But his experience at Leinster, or specifically coming to terms with the psychological scars of being released, left McNulty low on confidence and short on motivation to get up and go again. He received offers from clubs in the English Championship, but the prospect of cutting his teeth in that environment did not appeal to him.

Instead, McNulty seriously contemplated packing it in. He had watched his friends and peers forge professional careers, while he was left without a club and without direction. 

“When I was leaving Leinster, I was stuck in a place where I didn’t know if I was going to keep playing rugby,” he explains. “I was potentially retiring and was looking into other things. I kind of just fell out with rugby for a little bit.

“I was kind of just done with it because I knew coming out of Leinster, moving over to England would be a come down. I wanted something that would excite me.”

Nicholas McCarthy, Joey Carbery, Sean McNulty and Andrew Porter during the national anthem Playing for Ireland U20s alongside some familiar faces in 2015. Source: Matteo Ciambelli/INPHO

After his final season at Leinster, US-qualified McNulty went to New York on holiday with a number of his team-mates and while they were all returning home to Dublin for the start of pre-season, he remained in America.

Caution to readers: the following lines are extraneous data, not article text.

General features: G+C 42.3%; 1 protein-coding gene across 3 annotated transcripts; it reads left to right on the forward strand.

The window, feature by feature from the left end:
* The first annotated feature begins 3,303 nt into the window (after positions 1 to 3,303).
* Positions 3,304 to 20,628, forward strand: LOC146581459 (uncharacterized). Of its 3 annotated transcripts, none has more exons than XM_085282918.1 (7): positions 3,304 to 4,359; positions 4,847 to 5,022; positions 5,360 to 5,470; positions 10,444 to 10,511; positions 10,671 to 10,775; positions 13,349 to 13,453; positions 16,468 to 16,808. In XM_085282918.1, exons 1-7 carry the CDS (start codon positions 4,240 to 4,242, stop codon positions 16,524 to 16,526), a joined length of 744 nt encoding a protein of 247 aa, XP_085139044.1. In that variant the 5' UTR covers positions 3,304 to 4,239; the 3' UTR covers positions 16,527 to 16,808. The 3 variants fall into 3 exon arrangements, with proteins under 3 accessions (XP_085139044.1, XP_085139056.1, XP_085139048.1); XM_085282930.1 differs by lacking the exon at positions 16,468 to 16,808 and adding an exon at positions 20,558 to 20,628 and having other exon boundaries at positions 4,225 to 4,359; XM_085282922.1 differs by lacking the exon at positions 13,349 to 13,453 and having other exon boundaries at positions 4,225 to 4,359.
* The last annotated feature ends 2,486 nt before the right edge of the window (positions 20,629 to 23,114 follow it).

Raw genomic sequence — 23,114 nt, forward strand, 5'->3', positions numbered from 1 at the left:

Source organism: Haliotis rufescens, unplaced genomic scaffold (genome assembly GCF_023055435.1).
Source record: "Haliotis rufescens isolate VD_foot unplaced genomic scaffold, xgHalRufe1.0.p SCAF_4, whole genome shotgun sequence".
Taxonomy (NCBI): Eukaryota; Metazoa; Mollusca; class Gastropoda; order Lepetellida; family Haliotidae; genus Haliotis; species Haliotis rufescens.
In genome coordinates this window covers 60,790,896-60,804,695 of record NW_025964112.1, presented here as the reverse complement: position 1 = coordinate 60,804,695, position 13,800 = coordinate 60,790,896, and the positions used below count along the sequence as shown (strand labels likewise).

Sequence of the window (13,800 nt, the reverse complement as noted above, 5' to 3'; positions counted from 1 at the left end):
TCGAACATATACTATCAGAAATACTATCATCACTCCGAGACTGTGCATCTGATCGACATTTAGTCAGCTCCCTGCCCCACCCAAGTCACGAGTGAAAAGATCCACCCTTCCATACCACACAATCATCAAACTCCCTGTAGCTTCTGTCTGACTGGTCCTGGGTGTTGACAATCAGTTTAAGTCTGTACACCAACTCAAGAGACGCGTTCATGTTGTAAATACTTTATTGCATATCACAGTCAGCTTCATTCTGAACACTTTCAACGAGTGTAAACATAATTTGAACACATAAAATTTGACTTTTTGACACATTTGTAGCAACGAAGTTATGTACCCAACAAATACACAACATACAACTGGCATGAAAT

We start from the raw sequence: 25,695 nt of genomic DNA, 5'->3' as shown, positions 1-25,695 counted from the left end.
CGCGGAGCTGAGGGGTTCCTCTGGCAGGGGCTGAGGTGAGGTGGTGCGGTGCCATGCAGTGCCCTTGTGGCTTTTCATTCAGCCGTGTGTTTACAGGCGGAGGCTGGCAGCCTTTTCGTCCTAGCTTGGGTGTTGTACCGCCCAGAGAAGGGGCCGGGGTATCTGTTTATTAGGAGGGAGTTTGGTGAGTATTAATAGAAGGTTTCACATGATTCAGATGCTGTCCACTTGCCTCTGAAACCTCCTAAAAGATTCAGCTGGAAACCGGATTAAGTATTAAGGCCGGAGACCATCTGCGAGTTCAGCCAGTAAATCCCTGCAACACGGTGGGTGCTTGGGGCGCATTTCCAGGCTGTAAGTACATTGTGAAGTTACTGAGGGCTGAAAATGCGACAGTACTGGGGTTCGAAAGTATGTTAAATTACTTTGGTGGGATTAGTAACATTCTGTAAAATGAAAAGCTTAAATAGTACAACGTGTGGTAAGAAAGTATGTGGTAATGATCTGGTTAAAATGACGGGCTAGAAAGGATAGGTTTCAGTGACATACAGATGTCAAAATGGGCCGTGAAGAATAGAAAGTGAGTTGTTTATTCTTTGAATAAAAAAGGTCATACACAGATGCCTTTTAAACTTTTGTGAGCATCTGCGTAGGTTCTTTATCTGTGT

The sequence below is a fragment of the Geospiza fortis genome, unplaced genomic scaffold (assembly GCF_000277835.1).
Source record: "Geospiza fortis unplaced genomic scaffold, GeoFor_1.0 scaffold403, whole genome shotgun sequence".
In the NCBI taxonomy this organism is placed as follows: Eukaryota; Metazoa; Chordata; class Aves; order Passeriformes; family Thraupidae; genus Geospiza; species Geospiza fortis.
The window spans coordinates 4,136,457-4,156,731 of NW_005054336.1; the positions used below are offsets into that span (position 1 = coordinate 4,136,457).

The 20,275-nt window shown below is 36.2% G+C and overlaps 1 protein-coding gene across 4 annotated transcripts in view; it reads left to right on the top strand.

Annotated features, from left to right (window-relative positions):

Whilst there, McNulty — the younger brother of Ireland sevens international Harry — met up with Greg McWilliams, who coached several of the current Leinster team at St Michael’s before linking up with the Ireland women’s team and then moving to America, where he is now the US Eagles assistant coach.

McNulty’s mind was opened up to the opportunities in Major League Rugby and, further down the line, the potential of representing the Eagles by McWilliams during their lunch meeting.

“There were two days I remember very clearly,” he says. “The first being that day the other lads left New York to go home for pre-season. 

“Towards the end of the holiday, they were all going home back to Dublin and I was staying on in New York. That’s when I realised I wanted that too and wanted to keep being a rugby player. I suddenly missed it. 

“I was looking at doing a Masters in Life University in Atlanta. A few Irish lads have gone through there, including AJ MacGinty. They have a good rugby programme and that was an option, to study and just play on the side. But then I met up with Greg and had that chat.

I was bouncing ideas off him and then a couple of weeks later, the CEO of the New England Free Jacks emailed me seeing would I be interested in coming over and being part of the Free Jacks from their infancy.